Talking to Eleanor Stanford (Cape Verde 1998-2000) Author of História, História
As Marnie Mueller (Ecuador 1963-65) sums up in her review on our site last, “Eleanor Stanford is a marvelous writer; she’s earned her place among the very best in the canon of Peace Corps writers, indeed a high honor.”
Where did you serve, Ellie?
I was in Fogo, Cape Verde as a TESL teacher.
Did you travel much in the rest of Africa?
No, not really. I was in Senegal briefly, but mostly I was Cape Verde.
Where are you from in the States?
The Philadelphia area, though I went to school at New College of Florida in Sarasota.
What got you into the Peace Corps?
I wanted to travel. I wanted an adventure. But mostly I hoped that there was something I could to benefit other people in some way.
When did you decide to write a book about your tour?
I wrote a lot while I was in the Peace Corps, and pulled it together into a manuscript a year or so after I got back to the States. But it didn’t end up getting published until more than 10 years after that, and in the end I was glad for the opportunity to add the perspective that the additional decade gave me as a person and a writer.
Have you always wanted to be a writer?
I have! I’ve written poems and stories since I was a kid, and I do feel that an added bonus of joining the Peace Corps was that it would give me some interesting material to write about–which turned out to be true.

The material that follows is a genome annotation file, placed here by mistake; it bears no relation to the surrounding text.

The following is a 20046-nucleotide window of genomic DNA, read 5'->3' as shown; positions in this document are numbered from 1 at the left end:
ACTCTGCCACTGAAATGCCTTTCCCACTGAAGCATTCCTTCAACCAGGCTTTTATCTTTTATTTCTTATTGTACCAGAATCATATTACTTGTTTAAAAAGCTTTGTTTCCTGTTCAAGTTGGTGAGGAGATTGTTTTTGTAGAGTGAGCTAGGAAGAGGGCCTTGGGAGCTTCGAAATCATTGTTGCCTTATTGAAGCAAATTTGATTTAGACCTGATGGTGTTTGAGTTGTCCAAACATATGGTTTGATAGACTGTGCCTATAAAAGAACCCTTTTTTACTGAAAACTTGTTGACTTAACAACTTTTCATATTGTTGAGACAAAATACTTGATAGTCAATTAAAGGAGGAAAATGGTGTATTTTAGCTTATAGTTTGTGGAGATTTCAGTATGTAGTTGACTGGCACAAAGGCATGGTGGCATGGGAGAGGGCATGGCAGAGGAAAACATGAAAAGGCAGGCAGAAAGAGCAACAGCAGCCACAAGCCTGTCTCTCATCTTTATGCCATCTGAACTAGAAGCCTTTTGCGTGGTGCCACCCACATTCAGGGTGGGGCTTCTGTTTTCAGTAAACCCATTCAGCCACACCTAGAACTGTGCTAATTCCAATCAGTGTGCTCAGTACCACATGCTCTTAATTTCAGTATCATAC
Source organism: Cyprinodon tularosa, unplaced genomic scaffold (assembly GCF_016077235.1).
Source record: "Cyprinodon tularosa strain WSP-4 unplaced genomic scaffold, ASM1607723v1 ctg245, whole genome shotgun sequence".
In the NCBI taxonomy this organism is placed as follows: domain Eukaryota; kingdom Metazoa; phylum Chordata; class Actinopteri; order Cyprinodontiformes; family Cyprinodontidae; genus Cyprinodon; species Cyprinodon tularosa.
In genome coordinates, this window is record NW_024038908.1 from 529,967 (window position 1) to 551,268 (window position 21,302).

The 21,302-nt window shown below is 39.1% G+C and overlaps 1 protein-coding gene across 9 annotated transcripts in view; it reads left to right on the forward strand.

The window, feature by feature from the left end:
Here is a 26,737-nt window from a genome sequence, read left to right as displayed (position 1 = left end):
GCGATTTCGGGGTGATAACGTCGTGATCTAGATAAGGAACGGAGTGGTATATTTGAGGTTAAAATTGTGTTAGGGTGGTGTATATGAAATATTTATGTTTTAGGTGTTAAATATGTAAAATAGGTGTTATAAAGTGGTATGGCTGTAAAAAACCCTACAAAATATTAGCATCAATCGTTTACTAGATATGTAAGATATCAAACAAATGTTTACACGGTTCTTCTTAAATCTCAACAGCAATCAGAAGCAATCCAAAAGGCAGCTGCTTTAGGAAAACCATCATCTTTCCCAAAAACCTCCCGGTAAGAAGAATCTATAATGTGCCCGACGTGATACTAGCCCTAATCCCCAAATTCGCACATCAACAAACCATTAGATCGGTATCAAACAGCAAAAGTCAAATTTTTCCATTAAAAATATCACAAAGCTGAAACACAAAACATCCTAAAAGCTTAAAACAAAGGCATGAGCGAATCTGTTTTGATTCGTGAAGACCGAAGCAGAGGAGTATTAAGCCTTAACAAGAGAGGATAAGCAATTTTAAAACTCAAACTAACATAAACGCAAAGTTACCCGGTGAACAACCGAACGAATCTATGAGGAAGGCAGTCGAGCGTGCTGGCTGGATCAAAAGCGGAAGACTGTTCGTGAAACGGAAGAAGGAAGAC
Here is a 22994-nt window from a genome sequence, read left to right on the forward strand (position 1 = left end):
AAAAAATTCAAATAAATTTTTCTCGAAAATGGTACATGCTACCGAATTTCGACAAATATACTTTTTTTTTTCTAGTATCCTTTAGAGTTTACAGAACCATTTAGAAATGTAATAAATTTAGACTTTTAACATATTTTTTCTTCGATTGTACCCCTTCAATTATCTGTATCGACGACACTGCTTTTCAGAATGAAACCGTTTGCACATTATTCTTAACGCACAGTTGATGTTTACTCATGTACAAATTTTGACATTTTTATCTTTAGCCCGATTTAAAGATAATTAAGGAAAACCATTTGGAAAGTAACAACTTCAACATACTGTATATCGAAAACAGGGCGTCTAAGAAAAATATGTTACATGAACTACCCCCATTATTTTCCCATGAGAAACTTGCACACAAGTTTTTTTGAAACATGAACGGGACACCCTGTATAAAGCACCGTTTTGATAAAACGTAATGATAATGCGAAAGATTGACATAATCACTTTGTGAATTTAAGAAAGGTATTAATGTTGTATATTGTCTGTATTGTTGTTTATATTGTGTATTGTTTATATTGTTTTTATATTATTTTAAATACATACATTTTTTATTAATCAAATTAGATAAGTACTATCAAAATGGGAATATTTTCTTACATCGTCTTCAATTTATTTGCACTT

What else have you published?
I have published poetry. The Book of Sleep in 2008 and Bartram’s Gardens which will come out in 2015. Both books of poems are from Carnegie Mellon University Press. I have also published a lots of poems and essays in literary journals and magazines.
How did you find a publisher for your memoir, as most RPCV memoirs are self-published?
I read about Chicago Center for Literature and Photography in Poets and Writers. I was impressed with their mission, and thought it would be a good fit, so I sent it to the editor.
Did your book received much support from the editor and publisher?
Oh, yes! CCLaP is a small indie press that prides itself on giving its authors lots of autonomy and input. My editor/publisher has been very supportive, both in terms of the work itself, and promotion.
Have you read other RPCVs books have impressed you?
I’d mention three Kosher Chinese, by Michael Levy (China 2005-07) and River Town by Peter Hessler (China 1996-98) and Monique and the Mango Rains by Kris Holloway (Mali 1989-91).
What are you working on now?
I’m working on poems. Also some formally playful essays about motherhood, travel, and other subjects, and I’m writing a novel set in Brazil in 1968.
Thanks for your time, Ellie.
Thank you, John.